Appearance-Related Information personality, interests, actions, behaviors,
traits, voice/vocal patterns attractiveness, clothing, hairstyle,
body shape, use of makeup/jewelry (Archer, Iritani, Kimes, & Barrios, 1983) (Bernard et al., 2010) METHODS: GOLDBERG EFFECT STUDIES "Goldberg Effect": female disadvantage and corresponding male favoritism in evaluations of articles and their authors
Methodology: read article and subsequently evaluate that article and its author
Manipulation: sex of author (through author name) by John T. McKay by Joan T. McKay METHODS: STUDY 2 Condition 1 Condition 2 Author Name Op-Ed Article Topic Anti-Medical Marijuana Marcus Harris Martha Harris Pro-Medical Marijuana Samantha Thompson Samuel Thompson Anti-P2P File Sharing Christine Perkins Christopher Perkins Pro-P2P File Sharing Adam Young Alice Young Anti-GMOs Michelle Robinson Michael Robinson Pro-GMOs Ethan West Emma West METHODS: ADDITIONAL INFORMATION What information do subjects find relevant to such evaluations, and is relevant information different for evaluations of the work of male as compared to female authors? (MouseLab) (NimStim Face Set) METHODS: ADDITIONAL INFORMATION 1. Which information boxes opened (whether or not participants opened each information box)
2. Number of times each information box opened
3. Total length of time participants spend viewing each information box
4. Order in which participants viewed information boxes Target Information Boxes:
Biography (Personhood-Related Information)
Photograph (Appearance-Related Information) METHODS: SUBJECTS 54 heterosexual Princeton undergraduates (28 male)
Condition 1: 26 subjects; Condition 2: 28 subjects Instructions: Pretend that you are on the editorial board of the magazine, trying to decide which articles should be accepted and which should be rejected, and evaluate the submissions with these criteria in mind. Additional Information Instructions: Members of editorial boards are also given access to information about authors submitting articles for consideration, along with outside information the author used in writing the article. Practice Trial: METHODS: PROCEDURE For each article...
1. Read article
2. Additional information screen
3. Evaluate article and author quality, competence, insight, persuasiveness, writing style, knowledge
likelihood of article acceptance to magazine
agreement with author's opinion STUDY 2 RESULTS:
APPEARANCE-RELATED INFORMATION F(1,52)=4.29, p=.043 STUDY 2 RESULTS:
APPEARANCE-RELATED INFORMATION Author Sex*Subject Sex: F(1,52)=4.29, p=.043
*p<.05 STUDY 2 RESULTS:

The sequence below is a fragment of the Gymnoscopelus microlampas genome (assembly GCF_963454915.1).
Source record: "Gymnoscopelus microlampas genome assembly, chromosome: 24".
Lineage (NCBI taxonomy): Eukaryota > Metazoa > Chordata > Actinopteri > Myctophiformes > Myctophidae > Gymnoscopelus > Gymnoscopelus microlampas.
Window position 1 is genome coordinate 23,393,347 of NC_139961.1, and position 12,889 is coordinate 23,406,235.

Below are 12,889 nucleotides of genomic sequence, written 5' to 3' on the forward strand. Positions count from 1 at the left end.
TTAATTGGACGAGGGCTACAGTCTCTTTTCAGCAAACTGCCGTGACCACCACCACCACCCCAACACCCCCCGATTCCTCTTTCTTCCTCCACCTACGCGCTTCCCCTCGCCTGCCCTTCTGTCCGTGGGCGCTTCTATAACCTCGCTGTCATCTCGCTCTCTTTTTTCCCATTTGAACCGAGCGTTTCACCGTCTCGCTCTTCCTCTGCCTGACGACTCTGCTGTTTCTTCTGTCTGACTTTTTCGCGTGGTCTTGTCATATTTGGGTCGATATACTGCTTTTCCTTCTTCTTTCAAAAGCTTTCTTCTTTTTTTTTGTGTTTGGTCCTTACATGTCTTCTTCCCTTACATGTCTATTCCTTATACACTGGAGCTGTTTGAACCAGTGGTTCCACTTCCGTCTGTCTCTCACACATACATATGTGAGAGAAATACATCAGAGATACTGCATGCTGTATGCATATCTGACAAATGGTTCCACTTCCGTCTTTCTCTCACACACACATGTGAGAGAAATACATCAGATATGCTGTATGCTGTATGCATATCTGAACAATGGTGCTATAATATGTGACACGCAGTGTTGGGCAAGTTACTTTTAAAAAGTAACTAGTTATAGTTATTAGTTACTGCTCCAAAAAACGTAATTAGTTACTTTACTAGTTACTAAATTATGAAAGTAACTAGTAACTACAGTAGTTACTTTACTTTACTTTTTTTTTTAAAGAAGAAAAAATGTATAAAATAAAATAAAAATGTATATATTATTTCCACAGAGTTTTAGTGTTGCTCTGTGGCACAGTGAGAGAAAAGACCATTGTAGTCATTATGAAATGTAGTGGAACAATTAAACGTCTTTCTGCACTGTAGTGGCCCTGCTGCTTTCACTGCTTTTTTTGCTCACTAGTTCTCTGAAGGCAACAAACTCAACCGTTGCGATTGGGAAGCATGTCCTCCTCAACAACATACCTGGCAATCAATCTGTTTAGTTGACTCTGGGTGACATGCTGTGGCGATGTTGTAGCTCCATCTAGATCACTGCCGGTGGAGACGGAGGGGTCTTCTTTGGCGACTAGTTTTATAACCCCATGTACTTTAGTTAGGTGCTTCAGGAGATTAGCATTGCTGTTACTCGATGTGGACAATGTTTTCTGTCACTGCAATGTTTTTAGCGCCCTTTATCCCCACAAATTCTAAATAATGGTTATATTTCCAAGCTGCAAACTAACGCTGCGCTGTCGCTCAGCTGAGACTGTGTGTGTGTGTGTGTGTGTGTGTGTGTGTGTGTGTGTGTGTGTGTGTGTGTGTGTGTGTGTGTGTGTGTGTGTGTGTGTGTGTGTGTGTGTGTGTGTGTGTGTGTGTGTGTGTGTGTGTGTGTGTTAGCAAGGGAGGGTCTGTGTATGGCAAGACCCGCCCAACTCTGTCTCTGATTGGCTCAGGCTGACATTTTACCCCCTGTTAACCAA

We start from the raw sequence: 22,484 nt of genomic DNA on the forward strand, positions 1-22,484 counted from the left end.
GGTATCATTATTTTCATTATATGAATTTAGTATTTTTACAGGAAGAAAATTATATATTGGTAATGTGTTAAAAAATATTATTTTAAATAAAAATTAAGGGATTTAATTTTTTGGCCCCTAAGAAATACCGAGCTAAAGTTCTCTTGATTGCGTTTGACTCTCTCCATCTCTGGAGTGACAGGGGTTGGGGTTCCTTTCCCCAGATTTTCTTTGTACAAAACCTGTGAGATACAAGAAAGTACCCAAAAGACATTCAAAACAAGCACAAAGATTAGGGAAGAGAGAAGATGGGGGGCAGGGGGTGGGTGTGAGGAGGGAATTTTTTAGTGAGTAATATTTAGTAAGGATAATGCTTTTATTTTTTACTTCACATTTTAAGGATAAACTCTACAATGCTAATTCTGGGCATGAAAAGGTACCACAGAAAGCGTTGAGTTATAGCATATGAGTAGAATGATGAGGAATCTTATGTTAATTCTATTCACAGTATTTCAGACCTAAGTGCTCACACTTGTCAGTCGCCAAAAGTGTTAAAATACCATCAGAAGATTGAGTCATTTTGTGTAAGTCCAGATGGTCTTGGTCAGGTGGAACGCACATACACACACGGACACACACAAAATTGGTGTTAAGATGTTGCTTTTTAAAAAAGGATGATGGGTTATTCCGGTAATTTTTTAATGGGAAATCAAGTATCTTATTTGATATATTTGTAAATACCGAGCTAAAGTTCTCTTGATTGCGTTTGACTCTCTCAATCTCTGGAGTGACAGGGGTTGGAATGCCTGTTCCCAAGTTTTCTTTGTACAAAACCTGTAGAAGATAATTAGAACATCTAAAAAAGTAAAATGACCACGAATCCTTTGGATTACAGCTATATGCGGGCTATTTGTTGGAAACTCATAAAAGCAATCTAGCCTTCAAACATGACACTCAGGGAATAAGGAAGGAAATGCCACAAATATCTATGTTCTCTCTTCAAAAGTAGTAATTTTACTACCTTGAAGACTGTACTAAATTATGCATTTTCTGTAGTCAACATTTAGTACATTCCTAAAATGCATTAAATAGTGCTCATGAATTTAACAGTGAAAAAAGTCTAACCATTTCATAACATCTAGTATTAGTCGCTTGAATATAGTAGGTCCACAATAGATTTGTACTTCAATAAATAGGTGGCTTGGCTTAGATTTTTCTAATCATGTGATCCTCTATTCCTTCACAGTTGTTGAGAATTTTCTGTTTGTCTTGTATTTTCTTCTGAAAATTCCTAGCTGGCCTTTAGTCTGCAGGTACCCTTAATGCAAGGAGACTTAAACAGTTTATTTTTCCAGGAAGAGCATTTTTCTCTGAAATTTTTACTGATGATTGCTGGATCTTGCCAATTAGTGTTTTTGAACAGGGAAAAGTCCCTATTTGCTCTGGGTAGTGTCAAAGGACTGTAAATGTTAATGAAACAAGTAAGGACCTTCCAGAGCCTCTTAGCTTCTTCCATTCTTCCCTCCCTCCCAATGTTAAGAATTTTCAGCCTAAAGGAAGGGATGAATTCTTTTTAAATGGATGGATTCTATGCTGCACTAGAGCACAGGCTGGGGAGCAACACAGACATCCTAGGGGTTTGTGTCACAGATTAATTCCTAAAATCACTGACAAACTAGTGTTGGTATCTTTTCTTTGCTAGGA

PERSONHOOD-RELATED INFORMATION Author Sex*Subject Sex: F(1,52)=6.21, p=.016
*p<.05 STUDY 2 RESULTS:
ACCEPTANCE LIKELIHOOD RATINGS Author Sex*Subject Sex: F(1,52)=3.33, p=.074
*p<.05 STUDY 2 RESULTS:
AUTHOR KNOWLEDGEABLE RATINGS F(1,52)=7.84, p=.007 DISCUSSION: STUDY 2 Differences in information subjects chose to examine before evaluating author based on author sex
Found author appearance more relevant when evaluating female authors
Found author character/personhood more relevant when evaluating male authors
Differences in informational relevancy only for same-sex raters
Project self-relevant information onto similar others
Female self-objectification affects how women view not only themselves, but also other women
Potential ceiling effects for men (Cash et al., 1997) DISCUSSION: STUDY 1 Support for Goldberg effect for female subjects
Women are harsher judges and more competitive with other women than men
These results are stronger when information about the appearance of other women is available
Sex differences in ratings due to inclusion of appearance info?
Inclusion of photograph with resume does not hurt male applicants but does hurt women, especially when they are being judged by other women (e.g., Joseph, 1985) (Ruffle Shtudiner, 2011) METHODS: STUDY 2 132 heterosexual MTurk Subjects (98 male, 38 female)
mean age = 31.29, range = 18-66
Goldberg studies paradigm: read article and evaluate
Two manipulations:
1. Author Sex (male v. female)
2. Presence of appearance info (photo v. no photo)
Evaluations: article quality, clarity, liking, etc. RESULTS: STUDY 2
How well did you understand the article? RESULTS: STUDY 2
Assessment of Author's Writing Style NOTE: Importance of these articles being already accepted/published; other studies find enhanced ratings of female as compared to male work in these cases, a reverse of the typical trend when evaluating not yet accepted/unpublished works METHODS: STUDY 3 140 heterosexual MTurk Subjects (89 male, 51 female)